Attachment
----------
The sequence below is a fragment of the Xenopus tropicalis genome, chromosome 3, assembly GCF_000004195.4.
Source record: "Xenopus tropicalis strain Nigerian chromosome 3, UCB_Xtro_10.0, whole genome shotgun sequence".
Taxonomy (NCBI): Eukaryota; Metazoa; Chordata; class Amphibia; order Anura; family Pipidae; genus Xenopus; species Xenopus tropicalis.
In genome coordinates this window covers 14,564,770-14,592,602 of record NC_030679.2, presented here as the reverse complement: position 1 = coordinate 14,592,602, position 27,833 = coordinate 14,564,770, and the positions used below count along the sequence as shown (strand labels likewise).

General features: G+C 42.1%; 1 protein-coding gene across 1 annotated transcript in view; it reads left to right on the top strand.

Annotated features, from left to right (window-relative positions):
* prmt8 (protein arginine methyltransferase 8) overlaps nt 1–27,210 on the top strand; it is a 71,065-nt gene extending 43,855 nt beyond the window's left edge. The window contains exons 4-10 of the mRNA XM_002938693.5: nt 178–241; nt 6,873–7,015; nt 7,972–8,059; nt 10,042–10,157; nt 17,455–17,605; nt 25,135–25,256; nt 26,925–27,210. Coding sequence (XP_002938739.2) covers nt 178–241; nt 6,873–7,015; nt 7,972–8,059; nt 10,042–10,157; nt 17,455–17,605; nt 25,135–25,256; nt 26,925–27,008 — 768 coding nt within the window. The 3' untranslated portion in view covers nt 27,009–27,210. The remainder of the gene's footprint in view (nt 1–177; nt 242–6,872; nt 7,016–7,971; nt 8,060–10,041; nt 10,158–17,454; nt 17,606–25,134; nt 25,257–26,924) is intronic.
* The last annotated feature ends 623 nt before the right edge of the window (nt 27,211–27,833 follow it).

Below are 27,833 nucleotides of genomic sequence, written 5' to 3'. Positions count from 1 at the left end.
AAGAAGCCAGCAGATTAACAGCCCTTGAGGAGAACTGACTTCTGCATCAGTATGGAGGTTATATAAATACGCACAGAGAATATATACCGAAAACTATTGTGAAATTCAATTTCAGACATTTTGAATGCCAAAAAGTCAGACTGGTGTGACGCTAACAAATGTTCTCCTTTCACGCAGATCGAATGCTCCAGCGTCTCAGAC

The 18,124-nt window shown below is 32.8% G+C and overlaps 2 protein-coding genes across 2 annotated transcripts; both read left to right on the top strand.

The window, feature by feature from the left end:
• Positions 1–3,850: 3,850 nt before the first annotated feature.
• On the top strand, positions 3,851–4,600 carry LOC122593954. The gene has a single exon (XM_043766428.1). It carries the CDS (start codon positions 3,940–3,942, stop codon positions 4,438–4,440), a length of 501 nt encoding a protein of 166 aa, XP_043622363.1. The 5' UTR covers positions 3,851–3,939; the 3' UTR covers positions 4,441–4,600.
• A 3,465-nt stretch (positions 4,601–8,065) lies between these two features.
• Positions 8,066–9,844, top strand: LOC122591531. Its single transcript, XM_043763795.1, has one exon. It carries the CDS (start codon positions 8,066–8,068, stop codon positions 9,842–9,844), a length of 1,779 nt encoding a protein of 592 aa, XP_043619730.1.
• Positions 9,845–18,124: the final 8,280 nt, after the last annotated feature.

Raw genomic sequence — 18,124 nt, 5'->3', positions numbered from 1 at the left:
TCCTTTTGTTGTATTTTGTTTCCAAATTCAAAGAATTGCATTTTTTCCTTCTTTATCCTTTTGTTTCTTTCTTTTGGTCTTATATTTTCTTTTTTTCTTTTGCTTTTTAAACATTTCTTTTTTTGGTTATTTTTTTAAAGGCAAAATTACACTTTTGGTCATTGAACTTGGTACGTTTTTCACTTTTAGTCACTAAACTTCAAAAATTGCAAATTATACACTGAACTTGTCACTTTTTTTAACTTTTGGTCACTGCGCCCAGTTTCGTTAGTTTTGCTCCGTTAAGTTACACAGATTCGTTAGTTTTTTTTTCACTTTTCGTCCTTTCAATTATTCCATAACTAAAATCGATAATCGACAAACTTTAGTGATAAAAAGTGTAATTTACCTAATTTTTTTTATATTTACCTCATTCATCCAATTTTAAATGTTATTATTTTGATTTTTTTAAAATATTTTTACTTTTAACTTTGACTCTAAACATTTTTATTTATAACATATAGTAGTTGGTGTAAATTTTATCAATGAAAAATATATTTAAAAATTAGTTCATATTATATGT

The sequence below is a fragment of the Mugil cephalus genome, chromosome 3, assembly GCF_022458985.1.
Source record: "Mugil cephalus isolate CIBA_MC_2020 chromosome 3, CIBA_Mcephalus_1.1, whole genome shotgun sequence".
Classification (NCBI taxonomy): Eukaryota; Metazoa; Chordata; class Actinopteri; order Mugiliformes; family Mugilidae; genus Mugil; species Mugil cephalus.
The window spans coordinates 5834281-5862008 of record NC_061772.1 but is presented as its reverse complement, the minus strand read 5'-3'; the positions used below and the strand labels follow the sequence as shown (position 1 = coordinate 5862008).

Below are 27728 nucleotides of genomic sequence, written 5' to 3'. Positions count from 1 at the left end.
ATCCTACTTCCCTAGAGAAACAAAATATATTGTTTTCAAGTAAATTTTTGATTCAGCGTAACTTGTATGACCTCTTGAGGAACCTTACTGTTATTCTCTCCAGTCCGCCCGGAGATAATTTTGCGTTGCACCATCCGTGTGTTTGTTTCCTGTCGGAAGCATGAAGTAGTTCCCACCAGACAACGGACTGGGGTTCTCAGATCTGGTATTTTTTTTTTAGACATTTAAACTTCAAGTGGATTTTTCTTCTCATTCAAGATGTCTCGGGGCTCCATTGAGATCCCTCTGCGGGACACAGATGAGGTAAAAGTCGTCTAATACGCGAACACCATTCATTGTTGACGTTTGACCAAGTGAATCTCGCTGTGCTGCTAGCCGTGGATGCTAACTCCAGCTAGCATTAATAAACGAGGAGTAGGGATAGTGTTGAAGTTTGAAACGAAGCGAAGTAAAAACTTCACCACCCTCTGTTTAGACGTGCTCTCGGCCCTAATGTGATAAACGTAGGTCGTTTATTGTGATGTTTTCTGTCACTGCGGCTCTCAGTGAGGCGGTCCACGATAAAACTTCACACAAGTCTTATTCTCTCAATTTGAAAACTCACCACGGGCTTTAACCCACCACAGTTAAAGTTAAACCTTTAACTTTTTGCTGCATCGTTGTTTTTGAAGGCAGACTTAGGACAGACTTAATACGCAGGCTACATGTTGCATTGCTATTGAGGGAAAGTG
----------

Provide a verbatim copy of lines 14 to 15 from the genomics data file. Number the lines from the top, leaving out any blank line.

• On the top strand, positions 3,851–4,600 carry LOC122593954. The gene has a single exon (XM_043766428.1). It carries the CDS (start codon positions 3,940–3,942, stop codon positions 4,438–4,440), a length of 501 nt encoding a protein of 166 aa, XP_043622363.1. The 5' UTR covers positions 3,851–3,939; the 3' UTR covers positions 4,441–4,600.
• A 3,465-nt stretch (positions 4,601–8,065) lies between these two features.